In my recent post about initial consonant clusters, I didn’t include one which I know exists, because it’s so rare (but I did include another which is even rarer*). Today in an office supplies shop I spotted a bin of assorted acrylic paints. Alongside lemon yellow and burnt umber were phthalo blue and phthalo green. Wikipedia reports “Phthalates or phthalate esters, are esters of phthalic anhydride. They are mainly used as plasticizers, i.e., substances added to plastics to increase their flexibility, transparency, durability, and longevity. They are used primarily to soften polyvinyl chloride (PVC).” Other uses include in paint pigments and sex toys. I have for some time also seen it on the box for the roll of plastic wrap we use at home: it states that the product is phthalate-free (there are some health concerns about it).
But this may not be a consonant cluster. Wikipedia gives the pronunciation as /ˈθæleɪt/ (US) or /ˈθɑːleɪt/ (UK) (that is, with the ‘th’ of thick and thin.)Continue reading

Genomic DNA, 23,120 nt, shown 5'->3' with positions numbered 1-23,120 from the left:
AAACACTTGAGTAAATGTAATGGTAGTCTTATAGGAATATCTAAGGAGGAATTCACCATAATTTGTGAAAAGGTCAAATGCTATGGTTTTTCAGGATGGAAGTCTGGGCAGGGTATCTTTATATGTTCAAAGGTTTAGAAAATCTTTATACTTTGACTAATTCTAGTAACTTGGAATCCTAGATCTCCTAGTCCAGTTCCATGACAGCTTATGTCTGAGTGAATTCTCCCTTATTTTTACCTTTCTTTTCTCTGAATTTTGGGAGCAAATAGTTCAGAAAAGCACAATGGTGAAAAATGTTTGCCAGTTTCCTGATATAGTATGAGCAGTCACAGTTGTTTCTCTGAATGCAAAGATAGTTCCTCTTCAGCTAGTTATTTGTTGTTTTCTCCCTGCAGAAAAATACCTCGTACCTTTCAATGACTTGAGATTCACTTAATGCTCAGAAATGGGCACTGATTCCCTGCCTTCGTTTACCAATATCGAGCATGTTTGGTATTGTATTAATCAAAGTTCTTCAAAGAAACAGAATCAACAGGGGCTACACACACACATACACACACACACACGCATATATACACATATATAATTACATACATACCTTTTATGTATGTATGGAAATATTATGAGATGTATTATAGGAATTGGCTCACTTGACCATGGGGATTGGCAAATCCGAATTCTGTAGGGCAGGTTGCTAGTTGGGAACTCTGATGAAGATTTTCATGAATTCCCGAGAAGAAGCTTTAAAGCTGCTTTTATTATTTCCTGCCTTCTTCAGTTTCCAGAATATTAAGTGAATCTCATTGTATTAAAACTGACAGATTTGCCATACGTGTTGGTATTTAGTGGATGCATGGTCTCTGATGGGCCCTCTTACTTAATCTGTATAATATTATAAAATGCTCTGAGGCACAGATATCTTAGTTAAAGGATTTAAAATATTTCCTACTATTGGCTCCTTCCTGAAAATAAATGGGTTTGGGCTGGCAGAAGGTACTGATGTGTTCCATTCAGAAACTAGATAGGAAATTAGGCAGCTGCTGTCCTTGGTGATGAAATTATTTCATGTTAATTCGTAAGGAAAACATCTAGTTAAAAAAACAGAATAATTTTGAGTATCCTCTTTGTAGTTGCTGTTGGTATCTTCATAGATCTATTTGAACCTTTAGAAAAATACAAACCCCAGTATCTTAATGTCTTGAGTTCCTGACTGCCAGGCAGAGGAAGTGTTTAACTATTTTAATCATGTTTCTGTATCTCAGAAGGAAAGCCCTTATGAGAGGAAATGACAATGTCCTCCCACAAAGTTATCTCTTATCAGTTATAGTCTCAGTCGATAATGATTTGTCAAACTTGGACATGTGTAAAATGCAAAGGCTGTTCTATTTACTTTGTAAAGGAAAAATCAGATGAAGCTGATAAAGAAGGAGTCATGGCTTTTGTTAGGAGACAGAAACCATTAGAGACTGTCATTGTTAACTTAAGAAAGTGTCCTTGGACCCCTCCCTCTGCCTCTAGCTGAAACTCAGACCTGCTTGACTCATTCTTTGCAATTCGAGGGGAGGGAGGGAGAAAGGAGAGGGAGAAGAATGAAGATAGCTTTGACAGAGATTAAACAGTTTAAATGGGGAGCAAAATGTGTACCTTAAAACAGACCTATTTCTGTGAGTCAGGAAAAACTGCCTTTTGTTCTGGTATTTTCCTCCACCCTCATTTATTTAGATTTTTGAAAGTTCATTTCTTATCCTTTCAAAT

I am convinced that today is Easter Day, but a lot of people think it’s Easter Sunday. This is partly simple familiarity: The Book of Common Prayer, An Australian Prayer Book, A Prayer Book for Australia, the Anglican Communion’s Cycle of Prayer and probably every hymn book I’ve ever used all use Easter Day. It is partly a matter of logic and redundancy. The Day of Resurrection has always been celebrated on ‘the first day of the week’/‘the Lord’s Day’, therefore ‘Sunday’ is redundant. Forty days later comes Ascension Day, not Ascension Thursday. But there’s also Ash Wednesday, Whitsunday and Trinity Sunday, so logic and redundancy only get me so far.
Alas, Google Ngrams shows that Easter Sunday is about three to four times as common as Easter Day. Does this make Easter Sunday ‘right’ and Easter Day ‘wrong’. No. I have the right to choose what I say (I can even say ‘the Day of Resurrection’ if I want to) and everyone else has the right to choose what they say (even if they’re wrong). (Though I doubt that many people ‘choose’ what to say in this case.) I cannot possibly say Easter Sunday and I am even fighting the urge to put it in scare quotes every time I write it.Continue reading